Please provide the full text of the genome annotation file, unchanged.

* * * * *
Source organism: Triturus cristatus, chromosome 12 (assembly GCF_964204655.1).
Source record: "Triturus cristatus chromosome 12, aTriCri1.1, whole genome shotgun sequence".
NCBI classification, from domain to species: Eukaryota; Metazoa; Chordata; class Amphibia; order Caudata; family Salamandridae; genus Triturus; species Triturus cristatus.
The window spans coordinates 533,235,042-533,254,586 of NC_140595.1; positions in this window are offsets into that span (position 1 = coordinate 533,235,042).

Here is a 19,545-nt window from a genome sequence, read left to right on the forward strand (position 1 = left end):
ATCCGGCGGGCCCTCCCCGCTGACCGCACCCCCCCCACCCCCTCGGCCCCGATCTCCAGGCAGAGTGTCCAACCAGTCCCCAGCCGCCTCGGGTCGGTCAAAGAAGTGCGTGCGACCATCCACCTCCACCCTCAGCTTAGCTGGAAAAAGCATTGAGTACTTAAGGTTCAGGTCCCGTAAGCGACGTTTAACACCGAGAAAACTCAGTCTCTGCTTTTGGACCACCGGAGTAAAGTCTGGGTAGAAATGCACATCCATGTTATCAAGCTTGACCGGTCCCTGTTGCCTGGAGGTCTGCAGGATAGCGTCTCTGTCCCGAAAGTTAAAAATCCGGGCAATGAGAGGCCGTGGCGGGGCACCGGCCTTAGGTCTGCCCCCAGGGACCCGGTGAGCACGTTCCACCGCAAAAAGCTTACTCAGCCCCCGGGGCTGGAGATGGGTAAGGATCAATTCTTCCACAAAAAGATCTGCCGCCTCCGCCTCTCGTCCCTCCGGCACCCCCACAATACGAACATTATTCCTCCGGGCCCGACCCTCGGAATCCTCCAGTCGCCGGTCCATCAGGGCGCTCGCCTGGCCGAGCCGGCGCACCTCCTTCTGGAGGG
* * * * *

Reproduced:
Source organism: Triturus cristatus, chromosome 12 (assembly GCF_964204655.1).
Source record: "Triturus cristatus chromosome 12, aTriCri1.1, whole genome shotgun sequence".
NCBI classification, from domain to species: Eukaryota; Metazoa; Chordata; class Amphibia; order Caudata; family Salamandridae; genus Triturus; species Triturus cristatus.
The window spans coordinates 533,235,042-533,254,586 of NC_140595.1; positions in this window are offsets into that span (position 1 = coordinate 533,235,042).

Here is a 19,545-nt window from a genome sequence, read left to right on the forward strand (position 1 = left end):
ATCCGGCGGGCCCTCCCCGCTGACCGCACCCCCCCCACCCCCTCGGCCCCGATCTCCAGGCAGAGTGTCCAACCAGTCCCCAGCCGCCTCGGGTCGGTCAAAGAAGTGCGTGCGACCATCCACCTCCACCCTCAGCTTAGCTGGAAAAAGCATTGAGTACTTAAGGTTCAGGTCCCGTAAGCGACGTTTAACACCGAGAAAACTCAGTCTCTGCTTTTGGACCACCGGAGTAAAGTCTGGGTAGAAATGCACATCCATGTTATCAAGCTTGACCGGTCCCTGTTGCCTGGAGGTCTGCAGGATAGCGTCTCTGTCCCGAAAGTTAAAAATCCGGGCAATGAGAGGCCGTGGCGGGGCACCGGCCTTAGGTCTGCCCCCAGGGACCCGGTGAGCACGTTCCACCGCAAAAAGCTTACTCAGCCCCCGGGGCTGGAGATGGGTAAGGATCAATTCTTCCACAAAAAGATCTGCCGCCTCCGCCTCTCGTCCCTCCGGCACCCCCACAATACGAACATTATTCCTCCGGGCCCGACCCTCGGAATCCTCCAGTCGCCGGTCCATCAGGGCGCTCGCCTGGCCGAGCCGGCGCACCTCCTTCTGGAGGG